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I can't seem to find and Indo European root for this word. I'm not even sure if it has indo european origins.

  • I was under the impression that "eu-" is a prefix, approximately "true, good" eukaryote, oi-punk, euthanize, euphoric, heuristic; Not so in Ger. Euter, Eule; Heuropa is still uncertain, as divine names are (I read a word due to which I assumed it meant haven, port of origin but didn't find it noteworthy. Hmmm, *óynos (“single, one”). Eu-kar-yota? Anyway, "ἐΰς" (eǘs, “true”) exists, as in Eukaryota, but it's likewise uncertain. – vectory Dec 11 '18 at 2:00
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    There should be a penalty for downvoting a question without commenting. If someone thinks a question is misplaced or bad, he/she should give a reason or suggest an improvement. I am really tired repeating this in every community site. – Midas Dec 11 '18 at 5:48
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    @vectory eu does mean good, but this word starts heu (rough breathing) so it would probably have a different etymology – b a Dec 11 '18 at 10:45
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    @midas No, there shouldn't. Anonymous voting keeps the stackexchange sites healthy, and there are measures against abusive voting (in either direction, up or down). Not everyone is ready to enter a discussion of their downvote motives. – jknappen - Reinstate Monica Dec 11 '18 at 10:45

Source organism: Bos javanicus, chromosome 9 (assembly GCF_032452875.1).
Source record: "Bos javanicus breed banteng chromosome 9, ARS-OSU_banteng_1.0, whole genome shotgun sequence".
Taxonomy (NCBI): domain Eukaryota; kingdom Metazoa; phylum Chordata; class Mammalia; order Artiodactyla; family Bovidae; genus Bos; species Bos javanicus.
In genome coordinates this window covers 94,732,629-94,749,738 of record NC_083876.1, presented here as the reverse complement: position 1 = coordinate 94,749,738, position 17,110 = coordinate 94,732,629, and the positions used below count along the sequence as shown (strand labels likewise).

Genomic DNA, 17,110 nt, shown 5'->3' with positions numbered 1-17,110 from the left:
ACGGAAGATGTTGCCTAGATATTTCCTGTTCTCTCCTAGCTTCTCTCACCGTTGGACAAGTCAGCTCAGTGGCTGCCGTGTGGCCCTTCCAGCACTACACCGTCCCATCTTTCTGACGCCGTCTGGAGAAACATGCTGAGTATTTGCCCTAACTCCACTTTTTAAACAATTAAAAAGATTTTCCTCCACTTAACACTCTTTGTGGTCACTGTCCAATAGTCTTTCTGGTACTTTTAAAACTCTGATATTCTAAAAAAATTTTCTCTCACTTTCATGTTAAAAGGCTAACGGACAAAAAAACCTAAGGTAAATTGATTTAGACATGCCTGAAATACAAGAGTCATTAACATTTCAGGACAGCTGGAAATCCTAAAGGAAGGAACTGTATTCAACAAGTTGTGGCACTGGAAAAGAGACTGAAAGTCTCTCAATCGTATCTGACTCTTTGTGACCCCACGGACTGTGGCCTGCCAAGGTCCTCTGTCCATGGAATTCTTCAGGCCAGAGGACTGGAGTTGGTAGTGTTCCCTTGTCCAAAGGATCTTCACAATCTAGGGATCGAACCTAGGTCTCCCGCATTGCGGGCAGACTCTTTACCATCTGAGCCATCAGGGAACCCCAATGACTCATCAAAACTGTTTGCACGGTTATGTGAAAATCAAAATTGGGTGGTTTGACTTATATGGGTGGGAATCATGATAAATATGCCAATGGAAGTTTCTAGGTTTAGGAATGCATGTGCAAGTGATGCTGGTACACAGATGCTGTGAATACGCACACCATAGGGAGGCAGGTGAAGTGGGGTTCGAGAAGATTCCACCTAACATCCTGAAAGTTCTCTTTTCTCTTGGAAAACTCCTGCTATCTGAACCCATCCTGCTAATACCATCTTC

• @jknappen I wouldn't call that healthy. If you want to increase the quality of feedback and make questions/answers better you should be ready to give your five cents. A downvote without a feedback is nothing worth. In cases of new members, such attitude scares/frustrates them away. This has been a problem in other communities, but I guess this is not the place to discuss this. – Midas Dec 11 '18 at 19:43
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It's hard to say. According to Beekes Etymological dictionary:

Given the perfective meaning of εὑρίσκω, the aorist εὗρον is probably old. An old perfect seen in εὕρη-κα probably existed next to it. After this, εὑρήσω arose, and the latest member of the paradigm (beside εὑρεθῆναι) was the present εὑρίσκω (quantity of the ι unknown). The aorist εὗρον may be a thematic root formation standing for the augmented ind. *ἔ-ϝρ-ον; on this form, see Vara Emerita 61 (1993): 177-9. The aspiration is perhaps secondary after ἑλεῖν etc. Alternatively, was it a reduplicated aorist *u̯e-u̯r-e/o- from *ue-urh1-e/o-, with dissimilatory loss of the anlauting ϝ- and secondary aspiration, in which case, according to Beckwith Glotta 72 (1994): 24-30, the root-final laryngeal was lost in a reduplicated formation? A reduplicated formation is also found in the OIr. preterite -fúar 'I found' < IE *ue-ur- (pres. fo-gabim ); the pass. -frīth 'inventum est' agrees with *ϝρη- in -ϝέ-ϝρη-κα (> εὕρηκα) as IE *urh1-to-. IE *ureh1-t- has also been supposed in OCS ob-rětъ 'I found'. A full grade * uer- is seen in Arm. gerem (with secondary aorist gerec'i ) 'take prisoner'. Taillardat RPh. 34 (1960): 232-235 assumes *suer-, with *sesure > εὗρε.

Appart from that, he puts a question mark on the origin of the word. In other words, the present IE suggestions are not conclusive.

1

The authors of this website consider that it comes from the reconstructed root: *u̯er

source: https://lrc.la.utexas.edu/lex/master/2165

  • Is that the inverted-breve laryngeal notation again, now on u, What's that from?!? – vectory Dec 11 '18 at 1:50
  • Not really, it stands for *w. Depending on rule phonotactics, it could be realized [u] or [w]. – amegnunsen Dec 11 '18 at 9:27

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